Thursday, May 3, 2007
'Guys and Dolls'
When: 7:30 p.m. today-Saturday
Where: Crafton-Preyer Theatre, Kansas University's Murphy Hall
Tickets: Adults, $18; KU students and children, $10; senior citizens, $17
Ticket info: 864-3982
If - heaven forbid - the entire University Theatre cast of "Guys and Dolls" got laryngitis, and the orchestra didn't show up, the show would still be worth watching.
The production, which opened last weekend and continues with shows tonight, Friday and Saturday at Kansas University's Crafton-Preyer Theatre, is in many ways a spectacle.
First, there's the brightly colored set, with projected images from the 1930s and lighted signs.
Then, there are the costumes - women with dolled-up hair and elaborate dresses, and men in suits and hats with character.
Of course, the show includes several fun dance scenes. But it's really the actors' well-choreographed movements that tie it all together, such as the way the gamblers huddle around the dice during the crap game, or the silly walk of Big Jules.
The story, developed from characters by Damon Runyon, weaves in love and machismo. Nathan Detroit is desperate to find money for his occasional crap game. He bets friend Sky Masterson $1,000 that Masterson can't convince a local Salvation Army girl, Sgt. Sarah Brown, to go to Cuba with him.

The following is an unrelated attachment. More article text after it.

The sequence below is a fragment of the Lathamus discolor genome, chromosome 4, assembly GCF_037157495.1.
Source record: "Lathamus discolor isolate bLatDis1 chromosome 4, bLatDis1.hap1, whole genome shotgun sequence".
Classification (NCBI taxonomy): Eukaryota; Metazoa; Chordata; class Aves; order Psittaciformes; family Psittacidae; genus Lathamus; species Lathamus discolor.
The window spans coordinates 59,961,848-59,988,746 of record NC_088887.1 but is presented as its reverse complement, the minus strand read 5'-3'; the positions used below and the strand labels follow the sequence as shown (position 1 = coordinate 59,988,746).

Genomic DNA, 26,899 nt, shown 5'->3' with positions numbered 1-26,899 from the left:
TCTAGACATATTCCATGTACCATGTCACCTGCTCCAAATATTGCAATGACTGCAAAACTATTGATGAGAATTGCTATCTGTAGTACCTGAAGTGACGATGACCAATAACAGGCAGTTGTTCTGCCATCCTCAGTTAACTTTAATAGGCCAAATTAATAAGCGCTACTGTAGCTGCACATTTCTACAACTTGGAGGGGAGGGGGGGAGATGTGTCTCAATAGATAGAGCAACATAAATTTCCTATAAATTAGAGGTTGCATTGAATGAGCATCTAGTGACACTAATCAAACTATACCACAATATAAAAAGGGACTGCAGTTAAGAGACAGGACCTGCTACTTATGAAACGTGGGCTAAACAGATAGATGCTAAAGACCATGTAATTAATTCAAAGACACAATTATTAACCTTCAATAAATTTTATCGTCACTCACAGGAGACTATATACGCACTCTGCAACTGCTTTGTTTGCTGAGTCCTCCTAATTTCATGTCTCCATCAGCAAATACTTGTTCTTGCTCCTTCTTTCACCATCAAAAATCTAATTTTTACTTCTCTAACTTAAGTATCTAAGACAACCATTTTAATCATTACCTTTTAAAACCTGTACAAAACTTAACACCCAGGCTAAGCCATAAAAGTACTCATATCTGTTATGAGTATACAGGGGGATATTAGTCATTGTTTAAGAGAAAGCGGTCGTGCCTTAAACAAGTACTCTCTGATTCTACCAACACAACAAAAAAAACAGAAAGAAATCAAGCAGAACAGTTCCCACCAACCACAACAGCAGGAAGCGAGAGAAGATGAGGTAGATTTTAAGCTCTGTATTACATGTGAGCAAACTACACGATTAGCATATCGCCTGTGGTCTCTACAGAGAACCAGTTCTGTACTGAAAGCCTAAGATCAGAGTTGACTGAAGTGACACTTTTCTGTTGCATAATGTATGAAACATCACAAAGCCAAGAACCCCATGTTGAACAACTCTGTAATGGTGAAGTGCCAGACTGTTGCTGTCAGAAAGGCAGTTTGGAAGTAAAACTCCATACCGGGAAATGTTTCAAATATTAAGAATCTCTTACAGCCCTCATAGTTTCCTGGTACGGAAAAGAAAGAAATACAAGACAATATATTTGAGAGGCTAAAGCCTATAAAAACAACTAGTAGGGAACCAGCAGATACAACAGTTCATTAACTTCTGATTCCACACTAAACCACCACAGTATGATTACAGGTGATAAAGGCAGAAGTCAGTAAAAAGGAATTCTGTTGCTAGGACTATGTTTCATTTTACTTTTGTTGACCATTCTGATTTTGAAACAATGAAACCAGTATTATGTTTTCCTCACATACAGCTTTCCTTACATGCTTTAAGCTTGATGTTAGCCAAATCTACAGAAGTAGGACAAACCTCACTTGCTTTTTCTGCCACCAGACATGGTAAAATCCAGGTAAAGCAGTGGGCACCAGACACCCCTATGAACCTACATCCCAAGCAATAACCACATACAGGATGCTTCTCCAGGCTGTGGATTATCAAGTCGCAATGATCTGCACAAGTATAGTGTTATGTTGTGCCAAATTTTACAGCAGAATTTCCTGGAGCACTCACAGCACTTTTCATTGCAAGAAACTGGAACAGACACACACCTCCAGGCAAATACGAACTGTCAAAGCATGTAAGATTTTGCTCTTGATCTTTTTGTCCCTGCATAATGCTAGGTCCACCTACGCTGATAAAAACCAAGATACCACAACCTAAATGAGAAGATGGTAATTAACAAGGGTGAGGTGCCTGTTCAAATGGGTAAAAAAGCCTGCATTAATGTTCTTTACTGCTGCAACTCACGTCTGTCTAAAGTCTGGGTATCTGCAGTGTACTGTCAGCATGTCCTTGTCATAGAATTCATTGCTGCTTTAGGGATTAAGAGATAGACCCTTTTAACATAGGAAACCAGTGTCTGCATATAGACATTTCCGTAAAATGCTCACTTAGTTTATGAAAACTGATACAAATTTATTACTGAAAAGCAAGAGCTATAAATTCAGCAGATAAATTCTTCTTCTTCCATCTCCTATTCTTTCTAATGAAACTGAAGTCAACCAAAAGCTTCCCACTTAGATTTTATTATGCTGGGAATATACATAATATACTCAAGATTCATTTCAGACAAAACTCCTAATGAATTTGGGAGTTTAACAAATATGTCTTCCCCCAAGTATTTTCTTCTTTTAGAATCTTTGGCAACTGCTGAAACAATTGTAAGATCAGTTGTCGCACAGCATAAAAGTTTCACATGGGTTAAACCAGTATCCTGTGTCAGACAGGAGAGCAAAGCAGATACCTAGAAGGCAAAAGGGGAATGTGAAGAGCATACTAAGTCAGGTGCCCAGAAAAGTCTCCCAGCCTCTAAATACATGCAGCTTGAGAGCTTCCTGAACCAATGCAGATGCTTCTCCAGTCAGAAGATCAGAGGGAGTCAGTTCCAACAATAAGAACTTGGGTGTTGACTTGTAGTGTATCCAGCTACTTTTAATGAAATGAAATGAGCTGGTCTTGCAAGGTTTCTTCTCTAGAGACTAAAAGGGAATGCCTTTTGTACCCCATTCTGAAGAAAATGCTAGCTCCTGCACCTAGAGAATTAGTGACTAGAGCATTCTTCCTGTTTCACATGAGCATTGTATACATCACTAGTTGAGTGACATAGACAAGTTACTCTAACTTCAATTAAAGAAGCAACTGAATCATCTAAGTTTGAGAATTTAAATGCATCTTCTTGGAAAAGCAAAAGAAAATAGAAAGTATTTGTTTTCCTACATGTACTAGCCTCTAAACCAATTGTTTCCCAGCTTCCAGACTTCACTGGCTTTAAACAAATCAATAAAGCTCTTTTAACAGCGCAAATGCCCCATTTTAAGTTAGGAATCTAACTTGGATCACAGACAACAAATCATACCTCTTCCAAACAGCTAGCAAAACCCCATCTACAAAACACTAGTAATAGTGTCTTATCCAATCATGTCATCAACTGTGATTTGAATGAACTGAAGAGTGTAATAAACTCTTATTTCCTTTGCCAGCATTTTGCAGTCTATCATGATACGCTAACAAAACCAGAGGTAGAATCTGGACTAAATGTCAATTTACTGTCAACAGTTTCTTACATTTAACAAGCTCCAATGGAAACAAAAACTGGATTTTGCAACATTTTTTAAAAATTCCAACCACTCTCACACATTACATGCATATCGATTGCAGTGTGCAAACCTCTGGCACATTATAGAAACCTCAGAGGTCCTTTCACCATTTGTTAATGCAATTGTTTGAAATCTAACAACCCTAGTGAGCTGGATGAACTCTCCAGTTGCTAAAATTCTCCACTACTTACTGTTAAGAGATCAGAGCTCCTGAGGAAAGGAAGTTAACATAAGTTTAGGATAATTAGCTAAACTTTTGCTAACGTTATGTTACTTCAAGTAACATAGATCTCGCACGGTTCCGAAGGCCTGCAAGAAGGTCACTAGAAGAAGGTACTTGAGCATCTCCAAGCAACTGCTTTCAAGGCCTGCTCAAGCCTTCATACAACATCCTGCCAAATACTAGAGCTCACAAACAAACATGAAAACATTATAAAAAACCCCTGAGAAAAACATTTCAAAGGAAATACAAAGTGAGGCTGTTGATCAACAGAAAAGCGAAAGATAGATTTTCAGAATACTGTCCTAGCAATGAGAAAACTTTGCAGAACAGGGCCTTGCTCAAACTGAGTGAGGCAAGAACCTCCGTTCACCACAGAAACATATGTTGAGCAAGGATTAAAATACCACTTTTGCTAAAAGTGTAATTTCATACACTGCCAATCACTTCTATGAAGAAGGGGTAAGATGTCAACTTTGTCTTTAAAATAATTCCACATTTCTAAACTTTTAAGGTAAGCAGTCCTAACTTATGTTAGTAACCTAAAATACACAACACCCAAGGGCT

When Masterson wins the bet and ends up falling in love with Brown, he bets the members of the crap game that if he wins a roll of the dice, they will all have to go to the Salvation Army. He wins, and the gamblers visit the mission and repent of their sins.
The quality and amount of visual flair isn't to say the show doesn't sound good. It does. The orchestra gives the entire production a big-band feel, and the large chorus pieces are solid.
Several individual performances shine as well. Kelsie DeNaze Clark was especially good as an especially sassy Miss Adelaide, creating a character that was both funny and sympathetic through her lines and songs.
Lawrence Henderson is a hoot as Nicely Nicely Johnson, and he sounds solid on the catchy "Sit Down, You're Rocking the Boat."
And the other two leads - Candice Bondank as Sarah Brown and Carter Waite as Nathan Detroit - play well off each other, and their voices blend comfortably on duets.
This show's a fun one, and going wouldn't be a gamble - just about anyone would enjoy it.